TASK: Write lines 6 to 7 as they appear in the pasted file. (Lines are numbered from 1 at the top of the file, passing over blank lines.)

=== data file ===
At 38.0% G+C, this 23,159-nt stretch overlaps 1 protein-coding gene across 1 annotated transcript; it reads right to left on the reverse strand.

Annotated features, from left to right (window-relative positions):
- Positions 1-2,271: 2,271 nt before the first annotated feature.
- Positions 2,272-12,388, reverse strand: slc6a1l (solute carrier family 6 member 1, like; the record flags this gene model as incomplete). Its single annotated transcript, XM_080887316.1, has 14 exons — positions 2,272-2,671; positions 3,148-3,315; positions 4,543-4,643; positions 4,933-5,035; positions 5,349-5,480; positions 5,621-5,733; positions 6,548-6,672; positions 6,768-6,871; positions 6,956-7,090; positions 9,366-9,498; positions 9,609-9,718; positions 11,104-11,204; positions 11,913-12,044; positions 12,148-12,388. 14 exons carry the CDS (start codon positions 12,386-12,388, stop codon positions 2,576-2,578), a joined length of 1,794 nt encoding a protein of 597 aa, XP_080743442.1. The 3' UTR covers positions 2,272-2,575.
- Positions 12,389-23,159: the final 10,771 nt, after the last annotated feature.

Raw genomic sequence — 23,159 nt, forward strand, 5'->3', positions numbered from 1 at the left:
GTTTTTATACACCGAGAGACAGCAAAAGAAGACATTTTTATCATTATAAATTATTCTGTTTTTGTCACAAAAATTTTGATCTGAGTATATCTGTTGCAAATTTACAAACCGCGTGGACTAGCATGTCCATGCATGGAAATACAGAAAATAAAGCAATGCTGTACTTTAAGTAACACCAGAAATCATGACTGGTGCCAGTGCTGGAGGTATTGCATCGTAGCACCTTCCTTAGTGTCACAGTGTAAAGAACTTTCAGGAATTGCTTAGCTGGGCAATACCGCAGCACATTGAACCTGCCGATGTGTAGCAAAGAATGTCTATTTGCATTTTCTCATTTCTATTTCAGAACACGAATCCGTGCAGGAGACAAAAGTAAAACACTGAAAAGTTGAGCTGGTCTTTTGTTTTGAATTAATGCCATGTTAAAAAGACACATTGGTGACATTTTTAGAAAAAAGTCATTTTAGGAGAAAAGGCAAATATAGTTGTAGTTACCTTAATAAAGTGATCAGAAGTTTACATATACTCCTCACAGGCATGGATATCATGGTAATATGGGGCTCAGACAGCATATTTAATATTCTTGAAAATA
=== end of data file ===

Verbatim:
Raw genomic sequence — 23,159 nt, forward strand, 5'->3', positions numbered from 1 at the left:
GTTTTTATACACCGAGAGACAGCAAAAGAAGACATTTTTATCATTATAAATTATTCTGTTTTTGTCACAAAAATTTTGATCTGAGTATATCTGTTGCAAATTTACAAACCGCGTGGACTAGCATGTCCATGCATGGAAATACAGAAAATAAAGCAATGCTGTACTTTAAGTAACACCAGAAATCATGACTGGTGCCAGTGCTGGAGGTATTGCATCGTAGCACCTTCCTTAGTGTCACAGTGTAAAGAACTTTCAGGAATTGCTTAGCTGGGCAATACCGCAGCACATTGAACCTGCCGATGTGTAGCAAAGAATGTCTATTTGCATTTTCTCATTTCTATTTCAGAACACGAATCCGTGCAGGAGACAAAAGTAAAACACTGAAAAGTTGAGCTGGTCTTTTGTTTTGAATTAATGCCATGTTAAAAAGACACATTGGTGACATTTTTAGAAAAAAGTCATTTTAGGAGAAAAGGCAAATATAGTTGTAGTTACCTTAATAAAGTGATCAGAAGTTTACATATACTCCTCACAGGCATGGATATCATGGTAATATGGGGCTCAGACAGCATATTTAATATTCTTGAAAATA